Israel donates 117 earthquake-proof tables to Taiwan

The earthquake-proof tables are engineered to shield up to two students from flying debris during a natural disaster event.

October 19, 2016 16:27
1 minute read.
Taiwan earthquake

Taiwan earthquake. (photo credit: REUTERS)


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Israel is giving a batch of 117 special protective tables to the ancient Taiwanese city of Tainan, in the hopes of saving more people from the devastating effects of earthquakes.

The earthquake-proof tables, designed by a Bezalel Academy of Arts and Design student, are engineered to shield up to two students from flying debris during a natural disaster event, according to the institution.

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The decision to donate the tables follows the 6.6 magnitude earthquake that killed 117 people in Tainan in February. The Israel Economic and Cultural Office in Taipei, headed by Asher Yarden, decided to cancel the office’s annual Israeli Independence Day celebration and instead allocate the funds toward purchasing the tables.
Israeli inventors create an earthquake-proof desk designed to save lives (Reuters)

Designed by student Arthur Brutter, under the guidance of Prof. Ido Bruno, the tables are built using standard metal profiles and a single piece of plywood panel, Bezalel said. Due to their relatively inexpensive price tag, the tables can be constructed anywhere and come in a combination of different sizes that enable a certain area to be declared a safe zone.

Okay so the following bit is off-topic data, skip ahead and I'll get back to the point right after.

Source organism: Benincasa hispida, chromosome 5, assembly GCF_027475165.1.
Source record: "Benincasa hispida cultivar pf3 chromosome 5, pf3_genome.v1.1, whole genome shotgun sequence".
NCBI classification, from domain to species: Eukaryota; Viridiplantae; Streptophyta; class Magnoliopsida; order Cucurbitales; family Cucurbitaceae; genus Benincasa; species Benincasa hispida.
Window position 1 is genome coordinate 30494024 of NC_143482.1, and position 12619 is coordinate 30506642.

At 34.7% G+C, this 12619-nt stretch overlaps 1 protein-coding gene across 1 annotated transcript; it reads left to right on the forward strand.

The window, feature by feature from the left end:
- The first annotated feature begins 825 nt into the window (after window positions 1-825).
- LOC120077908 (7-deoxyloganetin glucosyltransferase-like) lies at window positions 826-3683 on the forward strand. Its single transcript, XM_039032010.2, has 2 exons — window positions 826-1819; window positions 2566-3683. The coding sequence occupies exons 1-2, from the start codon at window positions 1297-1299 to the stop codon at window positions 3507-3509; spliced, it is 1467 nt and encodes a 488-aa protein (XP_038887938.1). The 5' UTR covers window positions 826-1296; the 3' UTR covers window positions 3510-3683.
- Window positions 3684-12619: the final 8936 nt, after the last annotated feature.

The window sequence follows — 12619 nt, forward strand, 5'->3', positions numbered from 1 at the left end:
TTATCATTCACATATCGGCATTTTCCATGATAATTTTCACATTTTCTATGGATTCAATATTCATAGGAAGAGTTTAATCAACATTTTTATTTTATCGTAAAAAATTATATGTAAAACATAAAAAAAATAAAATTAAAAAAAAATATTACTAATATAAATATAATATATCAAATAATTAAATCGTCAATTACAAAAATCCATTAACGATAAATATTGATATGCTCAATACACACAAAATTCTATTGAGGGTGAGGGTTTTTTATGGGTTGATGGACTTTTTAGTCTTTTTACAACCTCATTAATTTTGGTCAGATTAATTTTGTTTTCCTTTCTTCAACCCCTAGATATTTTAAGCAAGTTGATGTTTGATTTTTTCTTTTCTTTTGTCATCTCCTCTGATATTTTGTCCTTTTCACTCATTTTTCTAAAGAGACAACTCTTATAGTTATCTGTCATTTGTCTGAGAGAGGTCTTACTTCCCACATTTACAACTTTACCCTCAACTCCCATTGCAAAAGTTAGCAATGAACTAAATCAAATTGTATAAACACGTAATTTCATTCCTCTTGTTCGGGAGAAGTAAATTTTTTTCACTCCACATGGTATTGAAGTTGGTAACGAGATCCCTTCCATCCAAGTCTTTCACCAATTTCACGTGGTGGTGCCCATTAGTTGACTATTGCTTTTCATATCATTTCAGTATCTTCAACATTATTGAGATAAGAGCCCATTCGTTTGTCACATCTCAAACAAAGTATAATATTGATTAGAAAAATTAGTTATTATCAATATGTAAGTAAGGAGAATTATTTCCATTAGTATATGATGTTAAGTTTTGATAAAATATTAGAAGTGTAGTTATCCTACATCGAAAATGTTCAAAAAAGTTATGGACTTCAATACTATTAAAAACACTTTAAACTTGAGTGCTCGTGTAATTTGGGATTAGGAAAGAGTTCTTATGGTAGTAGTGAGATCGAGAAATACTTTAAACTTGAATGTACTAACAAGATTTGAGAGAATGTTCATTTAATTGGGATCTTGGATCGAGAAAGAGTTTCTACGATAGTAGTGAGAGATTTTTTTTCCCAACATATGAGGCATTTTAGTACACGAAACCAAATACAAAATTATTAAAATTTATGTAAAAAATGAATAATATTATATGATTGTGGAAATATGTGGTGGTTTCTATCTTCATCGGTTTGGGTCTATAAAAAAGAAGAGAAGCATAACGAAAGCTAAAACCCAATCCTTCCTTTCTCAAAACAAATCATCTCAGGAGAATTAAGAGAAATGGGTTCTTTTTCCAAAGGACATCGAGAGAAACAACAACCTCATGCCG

During earthquakes, it is generally recommended to duck under a sturdy desk in order to increase the likelihood of ending up in a “survivable void space,” and thereby escape flying debris if a building collapses, the academy explained.

In Tainan, Taiwan’s oldest city, the February 6 earthquake left 117 dead and hundreds of people injured. Of those who died, 115 victims were in a single apartment complex during the event.

“The gift of 117 earthquake tables to the children of Tainan is a wonderful example of the way design can contribute to the safety of children and enhance friendship between people,” Bruno said. “I am proud that we are educating our students to look at the many ways they can improve people’s lives, not only the rich and powerful, but rather the vast majority of people who need simple, trustworthy, accessible design solutions they can afford.”

The first batch of 60 tables has already been given to Tainan, with the rest slated to arrive soon, Bezalel said. Two tables will be put on display in an exhibition on disaster prevention in the city’s fire bureau, while the others will be distributed among eight elementary and junior high schools that were damaged during the earthquake.

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